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This follows Amir Asghari's advice concerning my comment on the answer to Answering my own question:

Background of my question is, that I can envisage different reasons for reference requests on MO, e.g.
1. I want to learn more about some topic, but I don't work on a related problem.
2. I work on a problem and need further information for progress.
3. I have solved a problem and would like to know, if either the solution is already known or, if it has been solved differently.

My question is related to the 3rd point, namely that I solved a problem, but could not find anything similiar on the internet; to be sure, I finally post a reference request on MO. After having waited a reasonable time, in which no appropriate reference has been received as a feedback (answer or comment), I have essentially two choices:

  1. publish my results elsewhere and supply a reference to that publication as an answer to my reference request or,
  2. provide my solution to the problem as an answer to my reference request.

My personal opinion is, that option 2. should be acceptable if the result can be presented in a 'fairly concise' manner.

I'm aware that my opinion stated above, leaves a lot of room for interpretation; therefore I would like to learn of the opinion of others.

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  • $\begingroup$ Why don't you just do both things, 1 and 2, if you feel that the result is worth publishing ? If the proof is too long, you can answer in MO with a reference to your preprint. $\endgroup$ – Alexandre Eremenko Sep 3 '13 at 20:01
  • $\begingroup$ @AlexandreEremenko: what you propose is exactly option 1; or did you mean that I should publish a more elaborate version elsewhere and a 'compact' version on MO first and later add the pointer to the article? – $\endgroup$ – Manfred Weis Sep 5 '13 at 5:50
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    $\begingroup$ Yes. It is unreasonable to enter in an MO window a text which is longer than 1 page. $\endgroup$ – Alexandre Eremenko Sep 5 '13 at 13:05
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My feeling is that either (1) or (2) should be fine, depending on the result. Generally if it's concise enough for (2) then my feeling is that it probably isn't publishable on its own, though this may depend on your field. Of course, if I were you I'd also ask experts directly whether this was previously known before submitting it to a journal. Just because your question didn't get an answer on MO doesn't mean the result didn't appear elsewhere. Maybe none of our users knew about it or maybe the users that could have answered weren't checking that day. With the current rate of questions most only stay on the front page for a matter of hours.

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  • $\begingroup$ my 'problem' is, that I'm not a professional mathematician, so there are no experts around which I could ask directly; asking on MO whom I could/should contact doesn't seem to be an option either, so the only option I see for me, is to be very careful when posting on MO and it is also for that reason, why I sometimes refrain from posting on MO. The concrete case is the LP/ILP formulation of integer factorization, for which I'm very certain to have a solution but don't know whom I could ask for cross checking. $\endgroup$ – Manfred Weis Aug 30 '13 at 17:02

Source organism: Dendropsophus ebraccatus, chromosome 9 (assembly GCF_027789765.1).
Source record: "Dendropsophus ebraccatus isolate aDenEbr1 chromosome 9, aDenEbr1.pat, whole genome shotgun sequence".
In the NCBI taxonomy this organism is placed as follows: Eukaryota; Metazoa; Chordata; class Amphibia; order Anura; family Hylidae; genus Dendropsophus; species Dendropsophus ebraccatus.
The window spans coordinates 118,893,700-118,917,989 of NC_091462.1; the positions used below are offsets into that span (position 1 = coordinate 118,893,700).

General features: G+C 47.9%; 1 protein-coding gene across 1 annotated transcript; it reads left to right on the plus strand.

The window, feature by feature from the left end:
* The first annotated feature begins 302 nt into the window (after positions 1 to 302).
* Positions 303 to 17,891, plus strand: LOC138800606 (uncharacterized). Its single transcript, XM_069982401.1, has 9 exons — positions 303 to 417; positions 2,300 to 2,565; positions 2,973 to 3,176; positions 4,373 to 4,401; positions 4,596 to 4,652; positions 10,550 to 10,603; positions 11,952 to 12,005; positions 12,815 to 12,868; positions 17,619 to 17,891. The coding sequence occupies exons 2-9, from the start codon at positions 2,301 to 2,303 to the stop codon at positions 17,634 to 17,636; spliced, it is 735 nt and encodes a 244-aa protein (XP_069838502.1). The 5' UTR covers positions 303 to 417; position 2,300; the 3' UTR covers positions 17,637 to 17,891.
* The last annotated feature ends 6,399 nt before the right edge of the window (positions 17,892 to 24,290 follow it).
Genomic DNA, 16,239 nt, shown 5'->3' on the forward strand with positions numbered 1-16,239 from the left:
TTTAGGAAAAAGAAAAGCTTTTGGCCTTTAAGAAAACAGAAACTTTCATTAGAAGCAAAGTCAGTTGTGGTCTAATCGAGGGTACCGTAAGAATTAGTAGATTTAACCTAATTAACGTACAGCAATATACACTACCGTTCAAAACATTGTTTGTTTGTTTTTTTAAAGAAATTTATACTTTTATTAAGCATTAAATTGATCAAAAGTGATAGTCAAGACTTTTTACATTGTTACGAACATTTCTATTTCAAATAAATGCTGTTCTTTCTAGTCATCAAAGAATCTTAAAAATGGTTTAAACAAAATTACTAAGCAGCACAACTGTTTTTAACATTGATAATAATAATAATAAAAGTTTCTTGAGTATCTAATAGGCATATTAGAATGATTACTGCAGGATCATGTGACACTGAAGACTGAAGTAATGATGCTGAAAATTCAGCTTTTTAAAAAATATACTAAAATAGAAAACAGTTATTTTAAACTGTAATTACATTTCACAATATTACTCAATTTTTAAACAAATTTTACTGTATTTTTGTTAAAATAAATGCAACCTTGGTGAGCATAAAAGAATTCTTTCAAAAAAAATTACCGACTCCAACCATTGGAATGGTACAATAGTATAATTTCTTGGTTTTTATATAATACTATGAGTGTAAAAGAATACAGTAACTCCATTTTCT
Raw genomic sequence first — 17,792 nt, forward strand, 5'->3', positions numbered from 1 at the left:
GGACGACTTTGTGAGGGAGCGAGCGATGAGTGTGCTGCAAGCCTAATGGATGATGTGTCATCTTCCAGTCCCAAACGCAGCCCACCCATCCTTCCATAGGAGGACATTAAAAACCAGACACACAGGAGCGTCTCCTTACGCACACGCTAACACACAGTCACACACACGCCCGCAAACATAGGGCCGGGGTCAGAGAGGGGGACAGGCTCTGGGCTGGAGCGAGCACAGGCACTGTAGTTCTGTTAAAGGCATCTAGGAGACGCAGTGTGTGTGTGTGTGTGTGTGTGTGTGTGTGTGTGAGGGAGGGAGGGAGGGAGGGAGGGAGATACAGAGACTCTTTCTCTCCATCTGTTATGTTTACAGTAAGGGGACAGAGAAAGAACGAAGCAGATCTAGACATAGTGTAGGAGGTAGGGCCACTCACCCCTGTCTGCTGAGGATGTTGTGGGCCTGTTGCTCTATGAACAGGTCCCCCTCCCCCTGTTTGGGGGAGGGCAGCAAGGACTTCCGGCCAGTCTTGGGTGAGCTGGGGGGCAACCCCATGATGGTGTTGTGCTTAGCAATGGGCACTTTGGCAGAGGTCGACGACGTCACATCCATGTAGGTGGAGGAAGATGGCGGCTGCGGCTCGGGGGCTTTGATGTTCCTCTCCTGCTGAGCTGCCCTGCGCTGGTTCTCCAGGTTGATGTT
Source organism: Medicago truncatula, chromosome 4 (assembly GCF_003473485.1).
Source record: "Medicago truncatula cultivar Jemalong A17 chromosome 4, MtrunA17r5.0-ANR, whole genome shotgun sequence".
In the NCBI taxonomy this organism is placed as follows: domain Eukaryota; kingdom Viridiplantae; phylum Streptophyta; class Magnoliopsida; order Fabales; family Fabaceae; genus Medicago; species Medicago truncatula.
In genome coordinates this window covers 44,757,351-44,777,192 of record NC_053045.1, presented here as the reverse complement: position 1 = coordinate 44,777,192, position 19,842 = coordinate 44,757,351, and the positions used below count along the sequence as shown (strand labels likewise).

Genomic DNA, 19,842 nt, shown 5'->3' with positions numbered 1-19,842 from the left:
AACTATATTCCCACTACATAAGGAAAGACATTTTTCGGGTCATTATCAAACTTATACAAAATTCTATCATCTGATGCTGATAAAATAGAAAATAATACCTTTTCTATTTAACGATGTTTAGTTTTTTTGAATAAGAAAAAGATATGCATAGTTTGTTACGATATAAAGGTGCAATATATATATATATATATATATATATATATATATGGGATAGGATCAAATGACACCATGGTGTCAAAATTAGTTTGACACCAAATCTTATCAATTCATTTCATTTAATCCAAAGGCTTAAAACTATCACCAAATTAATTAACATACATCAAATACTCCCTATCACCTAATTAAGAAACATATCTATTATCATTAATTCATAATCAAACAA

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    $\begingroup$ @ManfredWeis: regarding your "LP/ILP" integer factorization: just implement it, and if it beats FactInt (cf. gap-system.org/Packages/factint.html) for sufficiently large and difficult integers, send me the code and I'd be more than happy to check. $\endgroup$ – Stefan Kohl Aug 30 '13 at 17:27
  • $\begingroup$ @StefanKohl: thanks for the offer, I had implemented a tiny example in Excel and it worked but I guess, my solution would be more of theoretical interest. And I doubt that checking an implementation can prove correctness. What I will do is to post my ideas (after some rechecking) as answer to my reference request and risk being downvoted. $\endgroup$ – Manfred Weis Aug 30 '13 at 18:12
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I think an appropriate reaction to a failed reference request is to turn it into a successful one. Either provide a link to the appropriate published literature, or give a link to an available preprint. If the work is solid, providing an "abstract's worth" of information about the solution is acceptable in the answer. Taking option 2) which might be using the answer to publicize the solution seems inappropriate unless the intent is to narrow the reference request and ask if the solution is also in the literature. MathOverflow is a good place to exchange and (to a small extent) proffer ideas. It should not be confused with any form of peer review.

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